Date of Graduation
Doctor of Education (Ed.D.)
School of Education
p>The Catholic Church has long emphasized an “option for the poor” and relied heavily on its schools to assist in providing the education necessary to help families escape poverty (Benson, Yeager, Guerra & Manno, 1986; Bryk, Lee, & Holland, 1993; Buetow, 1988; Convey, 1992; Greeley, 1982; Neal, 1997; United States Conference of Catholic Bishops, USCCB, 1998; York, 1996). Catholic schools in the United States are closing at a steady rate from a lack of funding, and this has created an ongoing problem for the outreach efforts of the Church and the low-income families with the greatest need (Brinig & Garnett, 2014; United States Department of Education, US DOE, 2008). In addition, families living in poverty have difficulty meeting the financial requirements and tuition demands of the schools that remain after taking care of basic needs for survival (Hudley, 2013; Rumberger, 2013). The Society of Jesus created Cristo Rey schools to provide one solution to this crisis facing the poor.
Of paramount importance to low-income students seeking success in their educational and professional endeavors are non-cognitive skills such as grit and emotional-social intelligence (Bar-On, 2006; Bar-On & Parker, 2000; Duckworth, Peterson, Matthews, & Kelly, 2007; Duckworth & Quinn, 2009; Gardner, 1983; Goleman, 1995; Salovey & Mayer, 1990; Tough, 2012). With regards to the aforementioned non-cognitive abilities and traits, the purpose of this study was threefold. First, it measured perceptions of grade 11 and 12 students from three Cristo Rey schools regarding their non-cognitive skills of grit and emotional-social intelligence (intrapersonal, interpersonal, stress management, and adaptability). Secondly, it explored the extent to which these skills are perceived to be utilized and enhanced through their participation in the Cristo Rey Network’s (CRN) Corporate Work-Study Program (CWSP). Finally, it identified what further skills and training the CRN students identified as necessary to ensure their success in the workplace.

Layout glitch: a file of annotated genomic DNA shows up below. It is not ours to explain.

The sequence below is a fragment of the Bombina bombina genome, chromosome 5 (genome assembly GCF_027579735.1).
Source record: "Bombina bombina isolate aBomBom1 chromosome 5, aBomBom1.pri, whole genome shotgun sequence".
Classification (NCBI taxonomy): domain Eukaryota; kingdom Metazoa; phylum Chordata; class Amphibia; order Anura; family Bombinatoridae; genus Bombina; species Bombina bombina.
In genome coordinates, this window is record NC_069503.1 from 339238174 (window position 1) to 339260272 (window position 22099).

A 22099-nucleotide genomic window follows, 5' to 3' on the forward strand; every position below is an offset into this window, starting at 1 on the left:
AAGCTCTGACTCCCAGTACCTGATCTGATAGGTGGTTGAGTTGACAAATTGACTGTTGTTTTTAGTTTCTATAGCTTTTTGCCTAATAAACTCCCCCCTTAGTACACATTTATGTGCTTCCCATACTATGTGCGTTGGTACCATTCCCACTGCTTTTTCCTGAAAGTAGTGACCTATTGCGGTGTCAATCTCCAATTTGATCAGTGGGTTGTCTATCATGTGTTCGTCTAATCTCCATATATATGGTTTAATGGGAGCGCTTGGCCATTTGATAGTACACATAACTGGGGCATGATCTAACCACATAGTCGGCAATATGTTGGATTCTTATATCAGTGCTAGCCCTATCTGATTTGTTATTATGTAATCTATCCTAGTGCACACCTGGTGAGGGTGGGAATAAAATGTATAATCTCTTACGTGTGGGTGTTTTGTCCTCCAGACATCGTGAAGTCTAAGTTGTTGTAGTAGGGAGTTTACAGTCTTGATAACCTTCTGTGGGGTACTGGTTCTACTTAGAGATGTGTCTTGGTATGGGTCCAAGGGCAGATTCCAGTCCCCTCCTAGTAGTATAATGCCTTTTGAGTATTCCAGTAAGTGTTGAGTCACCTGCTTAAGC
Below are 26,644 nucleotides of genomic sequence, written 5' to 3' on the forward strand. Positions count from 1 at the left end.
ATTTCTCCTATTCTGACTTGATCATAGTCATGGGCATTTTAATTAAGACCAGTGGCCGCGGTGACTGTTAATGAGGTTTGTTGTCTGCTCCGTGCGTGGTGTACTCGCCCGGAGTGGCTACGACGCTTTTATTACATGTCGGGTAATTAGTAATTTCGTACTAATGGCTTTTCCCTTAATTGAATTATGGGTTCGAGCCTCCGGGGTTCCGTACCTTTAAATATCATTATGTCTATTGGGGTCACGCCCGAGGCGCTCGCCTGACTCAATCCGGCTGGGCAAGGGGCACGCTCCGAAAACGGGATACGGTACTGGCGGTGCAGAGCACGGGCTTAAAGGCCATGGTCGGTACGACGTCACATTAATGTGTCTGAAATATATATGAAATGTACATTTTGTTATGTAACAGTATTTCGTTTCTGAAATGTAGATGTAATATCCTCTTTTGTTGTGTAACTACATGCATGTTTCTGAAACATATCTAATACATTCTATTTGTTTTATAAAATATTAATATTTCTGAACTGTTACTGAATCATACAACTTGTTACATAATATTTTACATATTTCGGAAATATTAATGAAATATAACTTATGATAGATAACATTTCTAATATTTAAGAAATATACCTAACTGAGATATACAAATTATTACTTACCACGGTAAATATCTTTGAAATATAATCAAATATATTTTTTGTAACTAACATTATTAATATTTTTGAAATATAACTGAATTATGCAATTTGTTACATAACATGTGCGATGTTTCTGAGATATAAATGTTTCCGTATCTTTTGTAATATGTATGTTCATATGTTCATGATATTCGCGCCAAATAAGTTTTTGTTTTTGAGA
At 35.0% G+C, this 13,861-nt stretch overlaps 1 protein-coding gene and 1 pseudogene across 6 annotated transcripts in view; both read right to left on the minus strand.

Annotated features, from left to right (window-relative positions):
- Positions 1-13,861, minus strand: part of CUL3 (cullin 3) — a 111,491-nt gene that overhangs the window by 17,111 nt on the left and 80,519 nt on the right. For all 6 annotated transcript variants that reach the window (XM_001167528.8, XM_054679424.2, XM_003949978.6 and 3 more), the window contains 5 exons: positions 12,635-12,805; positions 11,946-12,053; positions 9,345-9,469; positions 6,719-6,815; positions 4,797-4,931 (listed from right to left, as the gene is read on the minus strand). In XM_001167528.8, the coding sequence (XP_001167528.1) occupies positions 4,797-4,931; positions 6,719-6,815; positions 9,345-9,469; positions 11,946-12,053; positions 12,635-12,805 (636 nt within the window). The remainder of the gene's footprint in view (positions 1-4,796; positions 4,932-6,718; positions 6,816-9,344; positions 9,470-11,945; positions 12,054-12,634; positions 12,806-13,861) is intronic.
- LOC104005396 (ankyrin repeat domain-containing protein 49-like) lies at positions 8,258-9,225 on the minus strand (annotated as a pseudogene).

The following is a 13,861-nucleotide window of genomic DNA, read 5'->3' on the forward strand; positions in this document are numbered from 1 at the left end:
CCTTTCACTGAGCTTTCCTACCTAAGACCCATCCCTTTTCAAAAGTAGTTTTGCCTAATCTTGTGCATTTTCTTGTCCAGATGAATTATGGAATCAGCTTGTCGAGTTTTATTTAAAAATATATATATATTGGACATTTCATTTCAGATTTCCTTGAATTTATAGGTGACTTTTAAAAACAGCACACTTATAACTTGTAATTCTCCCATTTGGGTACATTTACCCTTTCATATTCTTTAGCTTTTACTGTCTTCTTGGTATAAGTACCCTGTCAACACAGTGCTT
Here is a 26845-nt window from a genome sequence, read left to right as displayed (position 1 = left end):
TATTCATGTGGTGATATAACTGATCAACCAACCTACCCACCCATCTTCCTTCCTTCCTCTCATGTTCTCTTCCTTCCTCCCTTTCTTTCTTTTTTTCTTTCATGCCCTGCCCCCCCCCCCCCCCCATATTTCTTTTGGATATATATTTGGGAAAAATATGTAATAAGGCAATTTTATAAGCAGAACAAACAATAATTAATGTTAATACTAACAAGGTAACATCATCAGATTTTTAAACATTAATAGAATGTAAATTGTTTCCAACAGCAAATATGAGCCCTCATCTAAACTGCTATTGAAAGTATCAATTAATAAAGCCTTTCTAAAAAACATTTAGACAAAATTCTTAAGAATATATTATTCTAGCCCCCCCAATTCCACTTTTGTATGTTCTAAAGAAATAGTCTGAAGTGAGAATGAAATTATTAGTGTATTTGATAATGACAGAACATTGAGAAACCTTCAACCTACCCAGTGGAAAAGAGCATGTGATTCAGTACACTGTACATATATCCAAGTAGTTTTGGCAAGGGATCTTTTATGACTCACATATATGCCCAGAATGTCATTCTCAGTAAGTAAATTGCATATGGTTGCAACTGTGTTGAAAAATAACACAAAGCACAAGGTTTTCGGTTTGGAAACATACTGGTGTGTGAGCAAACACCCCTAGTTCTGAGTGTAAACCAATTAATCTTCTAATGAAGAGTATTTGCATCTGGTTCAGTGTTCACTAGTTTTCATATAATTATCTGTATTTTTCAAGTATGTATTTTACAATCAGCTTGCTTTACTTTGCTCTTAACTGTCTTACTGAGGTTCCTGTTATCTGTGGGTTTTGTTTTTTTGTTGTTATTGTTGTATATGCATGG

The results indicated the students had a mean level of grit (M = 3.5) indicating responses on the Likert-style scale directly between “Somewhat like me” and “Mostly like me.” For the ESI subscales, students recorded a mean score for intrapersonal (M = 13.47) approximating the choice “Just a little true of me,” and mean scores for interpersonal (M = 19.24) that placed most student responses for this subscale between the values “Pretty much true of me” and “Very much true of me,” and mean scores for stress management (M = 17.22) and adaptability (M = 16.05) that were above the middle point ESI subscale value of 15 and just below the choice “Pretty much true of me.”
The three categories marked by the students with the highest frequency as “developed in the CWSP” were: social responsibility, interpersonal relationships, and flexibility. The categories least often chosen by the students included: self-awareness, self-regard, assertiveness, independence, empathy, and impulse control.
Finally the students most often responded they would like training in the intrapersonal and interpersonal domains, with communication, social, and computer skills as the most frequently requested skill sets. The participants indicated they would like additional training, workshops, classes, tutorials, and practice for what they are facing in the workplace in additional to training they already receive.
Gamble, Don, "Student Perceptions of Grit, Emotional-Social Intelligence, and the Acquisition of Non-Cognitive Skills in the Cristo Rey Corporate Work Study Program" (2015). Doctoral Dissertations. 303.